Legal 101

Energy intensive contracts

Charles Brecque
·
August 13, 2021

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5 areas burning you out.


Creating and signing contracts is usually an energy intensive process for all the involved parties. Agreeing on a set of terms that all parties support can be challenging. Drafting the terms and agreeing on the wording can be delicate. This article highlights the 5 areas where the most energy is lost in the contracting process.


1. Identifying the right contract template

Free and paid contract templates float on the web but choosing the right one can be a treacherous challenge for the unlawyered. In particular they need to understand which agreement is most appropriate for them based on their appetite for risk and willingness to take on obligations. Moreover, not all contract templates have a gold standard such as for the Residential Lettings Agency Terms of Business agreement which can cause confusion around what should be included or not. Free templates often miss important concepts such as data protection clauses.


2. Tailoring the template to the agreed terms

When setting the terms of an agreement it is important to understand that even if something is agreed in writing, it might not be legally enforceable because of vitiating factors or simply because the terms render the contract void ab initio. Secondly, multiple strategies exist for drafting an agreement and each will have nuanced implications which might not be immediately understood. For example, you can add a permitted occupier to a tenancy agreement by defining them in the tenancy agreement or adding the occupier as a tenant if they are willing to bear the liability, responsibilities, and obligations of a tenant.


3. Obligations and delivering on the terms

A party might need to satisfy a set of requirements before they can enter into an agreement. For example a landlord might need a HMO License based on the location of their property before they can rent it out. We explain the full set of obligations a landlord needs to comply with for letting a house in multiple occupation and when letting a sole occupancy.  It is also important to verify that elements quoted in a contract exist. For example, employment contracts often refer to a Staff handbook so it is important to verify that one exists before using that specific template. 


Definitive guide to contract management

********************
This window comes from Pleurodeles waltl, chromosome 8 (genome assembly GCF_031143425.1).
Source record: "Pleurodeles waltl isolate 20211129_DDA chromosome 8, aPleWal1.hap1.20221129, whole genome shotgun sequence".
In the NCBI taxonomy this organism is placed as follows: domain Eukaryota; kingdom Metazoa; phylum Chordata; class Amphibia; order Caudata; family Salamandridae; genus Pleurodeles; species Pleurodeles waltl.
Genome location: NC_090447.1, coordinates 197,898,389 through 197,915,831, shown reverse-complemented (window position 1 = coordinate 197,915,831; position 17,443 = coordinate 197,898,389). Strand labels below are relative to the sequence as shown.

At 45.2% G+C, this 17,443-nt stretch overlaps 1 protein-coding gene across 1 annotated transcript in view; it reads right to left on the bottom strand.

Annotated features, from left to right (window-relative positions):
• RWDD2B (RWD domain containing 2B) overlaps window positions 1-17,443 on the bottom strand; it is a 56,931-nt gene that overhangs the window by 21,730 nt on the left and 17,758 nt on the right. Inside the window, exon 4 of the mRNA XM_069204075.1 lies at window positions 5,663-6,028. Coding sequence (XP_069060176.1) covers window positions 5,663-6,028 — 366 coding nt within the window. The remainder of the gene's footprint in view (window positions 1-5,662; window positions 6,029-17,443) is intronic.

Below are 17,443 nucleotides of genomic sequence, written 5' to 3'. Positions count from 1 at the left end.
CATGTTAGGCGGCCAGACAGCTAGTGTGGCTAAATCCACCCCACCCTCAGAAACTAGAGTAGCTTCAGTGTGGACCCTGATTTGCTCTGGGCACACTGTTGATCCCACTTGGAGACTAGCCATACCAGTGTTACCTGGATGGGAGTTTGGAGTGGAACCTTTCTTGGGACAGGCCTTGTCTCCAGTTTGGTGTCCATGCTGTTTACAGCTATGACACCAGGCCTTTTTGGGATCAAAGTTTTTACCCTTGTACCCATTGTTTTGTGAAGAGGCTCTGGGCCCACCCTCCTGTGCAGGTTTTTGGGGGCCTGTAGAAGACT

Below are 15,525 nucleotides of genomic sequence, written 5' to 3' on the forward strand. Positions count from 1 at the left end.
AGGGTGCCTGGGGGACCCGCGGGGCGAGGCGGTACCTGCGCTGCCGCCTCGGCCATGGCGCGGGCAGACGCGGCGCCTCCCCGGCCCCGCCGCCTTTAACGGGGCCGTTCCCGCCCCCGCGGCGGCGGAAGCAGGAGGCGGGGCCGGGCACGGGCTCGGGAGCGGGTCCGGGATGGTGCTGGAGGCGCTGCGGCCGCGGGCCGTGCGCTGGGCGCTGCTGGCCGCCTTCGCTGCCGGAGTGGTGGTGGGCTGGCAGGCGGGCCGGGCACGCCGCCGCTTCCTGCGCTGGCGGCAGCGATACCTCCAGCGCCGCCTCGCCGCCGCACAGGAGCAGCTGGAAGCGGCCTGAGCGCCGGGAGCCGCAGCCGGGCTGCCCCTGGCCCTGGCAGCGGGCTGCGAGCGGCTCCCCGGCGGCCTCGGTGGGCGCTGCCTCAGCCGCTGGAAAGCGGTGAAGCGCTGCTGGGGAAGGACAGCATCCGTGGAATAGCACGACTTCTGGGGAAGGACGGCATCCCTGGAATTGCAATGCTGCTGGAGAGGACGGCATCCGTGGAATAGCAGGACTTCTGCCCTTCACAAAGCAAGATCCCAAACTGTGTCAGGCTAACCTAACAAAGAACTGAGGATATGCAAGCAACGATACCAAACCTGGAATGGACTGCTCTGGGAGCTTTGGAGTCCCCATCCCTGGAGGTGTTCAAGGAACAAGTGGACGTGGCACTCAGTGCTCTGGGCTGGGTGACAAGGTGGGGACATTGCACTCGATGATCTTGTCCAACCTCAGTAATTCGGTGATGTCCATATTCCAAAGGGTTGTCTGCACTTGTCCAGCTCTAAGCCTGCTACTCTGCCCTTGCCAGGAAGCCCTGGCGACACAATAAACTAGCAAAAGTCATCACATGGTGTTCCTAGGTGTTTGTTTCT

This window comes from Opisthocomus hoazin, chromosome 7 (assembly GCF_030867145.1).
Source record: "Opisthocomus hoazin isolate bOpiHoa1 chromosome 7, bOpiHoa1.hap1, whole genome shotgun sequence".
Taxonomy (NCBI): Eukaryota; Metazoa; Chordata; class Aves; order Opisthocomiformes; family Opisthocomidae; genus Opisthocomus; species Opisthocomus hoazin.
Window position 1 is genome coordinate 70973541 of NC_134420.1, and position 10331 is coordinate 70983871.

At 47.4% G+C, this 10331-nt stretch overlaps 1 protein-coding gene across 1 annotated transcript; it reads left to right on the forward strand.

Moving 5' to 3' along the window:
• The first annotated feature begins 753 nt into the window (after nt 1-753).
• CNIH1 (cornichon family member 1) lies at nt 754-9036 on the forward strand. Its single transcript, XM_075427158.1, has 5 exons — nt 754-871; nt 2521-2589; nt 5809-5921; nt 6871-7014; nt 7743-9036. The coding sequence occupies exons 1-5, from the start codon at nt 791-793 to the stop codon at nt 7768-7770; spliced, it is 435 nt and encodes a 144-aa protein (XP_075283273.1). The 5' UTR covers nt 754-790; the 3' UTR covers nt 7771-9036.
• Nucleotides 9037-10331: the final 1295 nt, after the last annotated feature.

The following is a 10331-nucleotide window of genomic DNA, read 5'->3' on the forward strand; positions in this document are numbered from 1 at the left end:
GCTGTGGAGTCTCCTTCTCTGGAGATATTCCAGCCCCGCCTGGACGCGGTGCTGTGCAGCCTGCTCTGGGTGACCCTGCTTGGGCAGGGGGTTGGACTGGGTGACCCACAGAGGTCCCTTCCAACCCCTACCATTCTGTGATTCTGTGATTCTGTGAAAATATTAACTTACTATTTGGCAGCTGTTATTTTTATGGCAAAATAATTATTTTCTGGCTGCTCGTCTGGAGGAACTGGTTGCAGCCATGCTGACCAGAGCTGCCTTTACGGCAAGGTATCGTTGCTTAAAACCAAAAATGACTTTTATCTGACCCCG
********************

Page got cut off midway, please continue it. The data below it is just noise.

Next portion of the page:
4. Coordinating the signature

Signing a contract can still be challenging despite the increased acceptance of e-signatures. The authorised signatories are not necessarily the individuals you interact with in the lead up to the signature and they might not necessarily be easily accessible.


5. Managing the contract post signature and termination

Signing a contract is satisfactory due to the amount of energy invested in the process. It is also post-signature that the terms of an agreement tend to be forgotten which can be risky. For example, a tenant might forget that they need to ask the landlord’s permission for fixtures and fittings. It can also be difficult to keep track of expiries and renewals which can lead to periods without protection or missed opportunities for exercising renewal clauses. Monitoring contracts post signature requires investing a considerable amount of energy without an automated system like Legislate.


Legislate is a platform which allows large landlords and small businesses to create, configure and sign robust and fair agreements which satisfy 100% of their requirements and that they can understand. Legislate streamlines the contracting process with automation, creating a delightful experience for parties on both sides of the contract table. Once the contracts are signed, Legislate extracts unique insights with its patent-pending knowledge graph which then allows its members to make key decisions for their business and improve their negotiating position with the latest contracting trends from the Legislate community.


To find out more, read one of our tutorials, watch a demo of Legislate or join our waiting list.

The opinions on this page are for general information purposes only and do not constitute legal advice on which you should rely.


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